It seems everyone is talking about them. You want to build scalable reliable software where each component can be considered in isolation and called asynchronously. You need Microservices.
Of course there is nothing new about the idea. Break down your big services into small executables that can respond to asynchronous messages. Much like DevOps, Agile and any other buzzword you can think of, Microservices is seemingly a new name for an old idea.
Azure and microservices
Microsoft’s venture into microservices is something called Service Fabric. Service Fabric provides a mechanism to host your microservice based application without requiring you to manage the underlying infrastructure.
The premise is that you focus on building your application, decomposing it into services which you can build separately (and to run asynchronously) and let Service Fabric handle the deployment and reliability for you.
I’m in, where do I start?
Like anything new it’s tough to know where to start with Service Fabric.
Here’s the quickest way I’ve found to get something up and running.
Start with the basics
Start by downloading and installing the SDK.
Once you have that, you’ll need to make a tweak to your Powershell execution policy so that Service Fabric can run the powershell scripts it needs to (for example to deploy your app).
Run powershell as an administrator and execute the following.
Set-ExecutionPolicy -ExecutionPolicy Unrestricted -Force -Scope CurrentUser
Now, when you open up Visual Studio you’ll be able to create a new Service Fabric project in Visual Studio. Create a new application (give it a name) and you’ll be prompted to create a service.
Your application will ultimately be composed of any number of these services and you can mix and match different types.
To get started, choose Stateful under Reliable Services and give your service a name.
You’ll end up with something like this.
One of the projects is your application (HelloWorldSF in this case). This includes publish profiles for local and cloud as well as the Application Manifest which details all the services in your application.
The other one is your service. Somewhere in the service project you’ll find your main service class (in this case Service.cs).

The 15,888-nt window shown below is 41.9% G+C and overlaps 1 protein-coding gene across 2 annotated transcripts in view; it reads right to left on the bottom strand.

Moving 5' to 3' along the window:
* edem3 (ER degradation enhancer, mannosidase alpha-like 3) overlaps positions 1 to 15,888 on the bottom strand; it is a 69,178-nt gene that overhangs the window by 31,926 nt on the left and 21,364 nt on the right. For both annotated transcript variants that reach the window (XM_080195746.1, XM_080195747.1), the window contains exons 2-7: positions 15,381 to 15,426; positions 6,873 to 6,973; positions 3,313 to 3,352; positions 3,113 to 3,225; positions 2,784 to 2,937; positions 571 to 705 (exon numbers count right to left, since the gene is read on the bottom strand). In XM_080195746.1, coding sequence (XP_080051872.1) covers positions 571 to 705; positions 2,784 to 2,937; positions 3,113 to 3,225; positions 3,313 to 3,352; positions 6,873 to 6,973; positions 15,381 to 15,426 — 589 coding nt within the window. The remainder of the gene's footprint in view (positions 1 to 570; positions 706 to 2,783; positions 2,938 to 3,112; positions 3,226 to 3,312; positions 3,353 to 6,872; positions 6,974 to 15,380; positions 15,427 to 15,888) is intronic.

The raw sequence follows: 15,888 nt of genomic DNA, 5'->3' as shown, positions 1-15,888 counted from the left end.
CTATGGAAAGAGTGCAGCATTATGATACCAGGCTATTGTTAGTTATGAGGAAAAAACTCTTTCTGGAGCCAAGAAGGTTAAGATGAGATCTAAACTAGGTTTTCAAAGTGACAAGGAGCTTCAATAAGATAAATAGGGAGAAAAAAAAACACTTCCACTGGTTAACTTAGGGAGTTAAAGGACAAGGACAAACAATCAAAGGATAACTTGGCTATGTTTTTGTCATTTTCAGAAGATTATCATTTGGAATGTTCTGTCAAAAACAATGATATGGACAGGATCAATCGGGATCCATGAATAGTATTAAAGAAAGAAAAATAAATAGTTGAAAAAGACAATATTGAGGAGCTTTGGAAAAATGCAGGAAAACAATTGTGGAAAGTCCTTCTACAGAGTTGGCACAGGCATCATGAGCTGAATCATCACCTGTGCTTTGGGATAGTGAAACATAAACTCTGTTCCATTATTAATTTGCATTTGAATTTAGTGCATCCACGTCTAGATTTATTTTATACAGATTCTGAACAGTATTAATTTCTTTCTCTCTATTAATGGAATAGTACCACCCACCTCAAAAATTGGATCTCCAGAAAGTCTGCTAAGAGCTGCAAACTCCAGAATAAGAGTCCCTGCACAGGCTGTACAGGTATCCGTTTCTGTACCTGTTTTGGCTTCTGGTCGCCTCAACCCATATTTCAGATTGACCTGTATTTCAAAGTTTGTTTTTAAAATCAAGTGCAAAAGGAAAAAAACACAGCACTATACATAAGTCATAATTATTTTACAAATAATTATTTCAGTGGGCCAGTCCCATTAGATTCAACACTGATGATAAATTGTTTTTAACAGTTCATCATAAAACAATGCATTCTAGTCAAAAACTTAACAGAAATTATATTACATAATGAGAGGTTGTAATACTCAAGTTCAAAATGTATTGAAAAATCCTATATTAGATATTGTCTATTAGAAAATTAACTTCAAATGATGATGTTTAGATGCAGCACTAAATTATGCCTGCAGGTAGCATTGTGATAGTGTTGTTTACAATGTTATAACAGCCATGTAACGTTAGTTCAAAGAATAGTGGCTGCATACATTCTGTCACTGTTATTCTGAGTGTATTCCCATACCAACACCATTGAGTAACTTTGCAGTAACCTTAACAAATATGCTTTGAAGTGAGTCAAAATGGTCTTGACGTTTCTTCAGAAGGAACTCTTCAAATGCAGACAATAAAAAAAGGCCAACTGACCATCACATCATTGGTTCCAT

Here’s what it looks like.
So what’s going on here?
The key points are the dictionary and the transaction.
Because of the way Service Fabric deploys your services onto different nodes in your cluster, you can’t rely on the usual C# classes such as Dictionary as their state could reside in multiple instances of the service and incoming requests may be routed between those instances.
Instead, Service Fabric provides it’s own implementations and uses something called StateManager.
StateManager abstracts away all the complications regarding where the state is and gives you the mechanism to Get or Add new instances of Service Fabric’s reliable collections.
In this case we’re getting or adding a reliable dictionary called “myDictionary” which will consist of strings (as the keys) and longs (as the values).
When you call a service asynchronously it’s important that the service either completes it’s job or does nothing.
Here we’re attempting to retrieve the entry from our dictionary with the key “Counter-1”.
If we have the value we broadcast out a service message stating what the current value is. Otherwise we indicate that the value wasn’t found.
Then we add or update the “Counter-1” entry. We create the entry if it doesn’t exist, then increment the value.
Finally the transaction is committed.
It’s only at this point that the state will be updated and all running instances of our service will be updated.
Finally, we pause for a second before continuing (and because we’re in a loop, we’ll go back around and increment the counter again).
Let’s see this thing running then
Hit F5 and visual studio will start to build up your local cluster.
This may take a short while as the cluster is built and services are deployed. Once it’s up and running the Diagnostic Events window will appear.
And there you have it, your service is running asynchronously and sending out messages each time the counter is incremented.
From here we can investigate the different service types and play around with the different reliable collections. In a subsequent post we’ll take a look at adding a web front end to the application.